Judge: District Judge Eldergill
Citation:  EWCOP 25
This case concerned LC’s (Mrs C’s) best interests in relation to residence, contact with her husband and a deprivation of her liberty.
Mrs C was a 74 year old woman with a diagnosis of dementia, diabetes and strike-related illness. Mrs C had been married to Mr C for over fifty years. Until June 2010, they had lived together in their matrimonial home. In June 2010, there was an incident in which a carer reported that Mr C had pushed Mrs C in the face. Mr C pleaded guilty to assault and was given a community sentence. Following this incident, she was taken to a care home as a place of safety and has remained there ever since.
Mrs C did not wish to see her husband for some time after the assault. After 8.5 months, Mrs C wished to see her husband. Gradually, Mr and Mrs C rebuilt their relationship. The current arrangements were that Mrs C goes to the matrimonial home twice a week for up to four hours and her husband is able to visit the care home whenever he likes. The couple have “supported rather than supervised” telephone contact at Mr C’s instigation. Mrs C did not have the capacity to initiate a telephone call.
Mr C contended that it was in his wife’s best interests to return to the family home. However, the local authority disagreed and contended that it was Mrs C’s best interests to remain in the care home and for all contact with her husband to be supervised.
One factor for the judge’s consideration was that the local authority could not afford or would not agree to fund a package of care at home which costs more than £700 per week. In particular, the local authority would not fund 24 hour care for Mrs C in the matrimonial home. Having regard to the level of funding, the judge had to decide which one of three options was in Mrs C’s best interests:
After making detailed findings of fact and weighing up the various competing opinions, District Judge Eldergill decided that it was in Mrs C’s best interests to remain in the care home. Of particular concern was the evidence that Mrs C’s needs had increased since 2010 but the local authority would not or could not fund more than £700 of care per week which was the same level of care that Mrs C received in 2010. The judge concluded that Mrs C would not receive the care at home that she required.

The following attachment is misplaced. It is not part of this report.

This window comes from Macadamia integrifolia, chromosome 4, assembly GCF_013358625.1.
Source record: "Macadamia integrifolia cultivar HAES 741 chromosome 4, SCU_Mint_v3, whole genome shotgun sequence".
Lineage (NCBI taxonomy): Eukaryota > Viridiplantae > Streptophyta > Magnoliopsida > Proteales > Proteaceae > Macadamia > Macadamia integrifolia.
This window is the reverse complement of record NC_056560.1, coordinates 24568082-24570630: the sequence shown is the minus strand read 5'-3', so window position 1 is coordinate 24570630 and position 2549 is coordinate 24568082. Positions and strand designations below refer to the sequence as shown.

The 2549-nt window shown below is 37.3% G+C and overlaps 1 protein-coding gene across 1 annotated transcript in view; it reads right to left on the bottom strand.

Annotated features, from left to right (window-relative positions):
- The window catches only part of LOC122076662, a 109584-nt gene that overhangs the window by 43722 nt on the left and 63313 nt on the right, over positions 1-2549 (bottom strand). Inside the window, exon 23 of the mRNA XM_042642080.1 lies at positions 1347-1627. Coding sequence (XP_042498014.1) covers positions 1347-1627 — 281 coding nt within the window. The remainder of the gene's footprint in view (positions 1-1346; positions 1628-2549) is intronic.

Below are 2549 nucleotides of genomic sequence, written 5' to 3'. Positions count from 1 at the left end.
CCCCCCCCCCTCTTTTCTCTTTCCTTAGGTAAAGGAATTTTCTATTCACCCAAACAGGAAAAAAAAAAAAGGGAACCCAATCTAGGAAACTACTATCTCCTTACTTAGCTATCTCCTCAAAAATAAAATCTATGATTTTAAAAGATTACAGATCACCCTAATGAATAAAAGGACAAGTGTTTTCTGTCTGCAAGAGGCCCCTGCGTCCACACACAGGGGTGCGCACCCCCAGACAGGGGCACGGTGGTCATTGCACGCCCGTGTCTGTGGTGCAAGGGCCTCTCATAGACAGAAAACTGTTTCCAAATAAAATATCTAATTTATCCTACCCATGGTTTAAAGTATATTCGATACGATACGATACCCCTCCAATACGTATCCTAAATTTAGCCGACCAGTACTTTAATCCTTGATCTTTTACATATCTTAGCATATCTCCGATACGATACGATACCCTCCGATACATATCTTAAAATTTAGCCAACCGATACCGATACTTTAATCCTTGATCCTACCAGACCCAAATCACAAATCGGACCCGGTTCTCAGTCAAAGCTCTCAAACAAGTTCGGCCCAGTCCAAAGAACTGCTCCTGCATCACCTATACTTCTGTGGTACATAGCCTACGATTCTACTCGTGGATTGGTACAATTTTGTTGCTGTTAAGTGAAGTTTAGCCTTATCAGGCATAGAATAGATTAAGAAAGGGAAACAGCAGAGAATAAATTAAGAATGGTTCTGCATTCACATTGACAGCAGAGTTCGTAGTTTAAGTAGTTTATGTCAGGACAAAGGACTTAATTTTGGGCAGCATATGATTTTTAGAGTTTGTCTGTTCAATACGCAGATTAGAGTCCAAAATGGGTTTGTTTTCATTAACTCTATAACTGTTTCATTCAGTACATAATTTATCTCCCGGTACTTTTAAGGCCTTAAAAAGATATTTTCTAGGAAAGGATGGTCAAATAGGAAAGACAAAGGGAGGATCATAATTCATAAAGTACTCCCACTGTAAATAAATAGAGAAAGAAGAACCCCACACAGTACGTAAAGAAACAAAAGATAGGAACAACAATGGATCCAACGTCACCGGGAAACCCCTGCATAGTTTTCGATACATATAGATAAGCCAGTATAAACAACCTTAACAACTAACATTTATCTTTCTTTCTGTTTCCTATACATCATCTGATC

In reaching a best interests decision, District Judge Eldergill carefully considered the various factors set out in section 4 MCA 2005. In particular, he was satisfied that Mrs C’s present wishes and feelings were to live at home with her husband. However, he was constrained by the local authority’s position regarding funding. He stated at paragraphs 26-27
26. This court does not have the power to review the lawfulness of this financial needs assessment and it has not been challenged by any of the parties by way of judicial review.
27.I must proceed on the basis that the local authority’s financial needs assessment in this respect is lawful and binding on me unless and until it is set aside by the appropriate court or modified by the local authority, if ever.”
Therefore, despite finding that it was Mrs C’s wish to return home to her husband, the judge held that it was not in her best interests because she would not receive the care she required on the level of funding that the local authority was prepared to provide. No viable alternative care package, whether from friends, family or volunteers, had been put forward by Mr C.
In addition to the factual issues, District Judge Eldergill made a number of general remarks about Court of Protection procedure and hearings. First, he criticised the local authority’s “unacceptable delay” in bringing the matter to court. Mrs C was admitted to the care home in June 2010 but it was not until December 2012 that the local authority applied for declarations in relation to residence, deprivation of liberty and other issues. After further delay, the matter reached the judge on 7 March 2014, by which time Mr and Mrs C had been separated for almost four years without a hearing of the issues. The judge said:
“Bearing in mind the length of her marriage, any objective view of her best interests should have led a local authority to facilitate an early determination of the issues. That was the overriding procedural consideration.”
The judge was also critical of the documentation that he received:
“The Court received a 1500-page bundle of documents which included applications and application notices, orders, directions, position statements, capacity assessments, witness statements, exhibits, correspondence, a jointly instructed independent social work report… a jointly instructed independent SALT report, Scott Schedules/Particulars of Allegations and preserved Deprivation of Liberty forms. In my view, it is fair to say that the bundles were confusing and the court worked from two different bundles.”
He also expressed several concerns about the way in which the local authority had prepared its care and about the quality of some of its evidence, for example: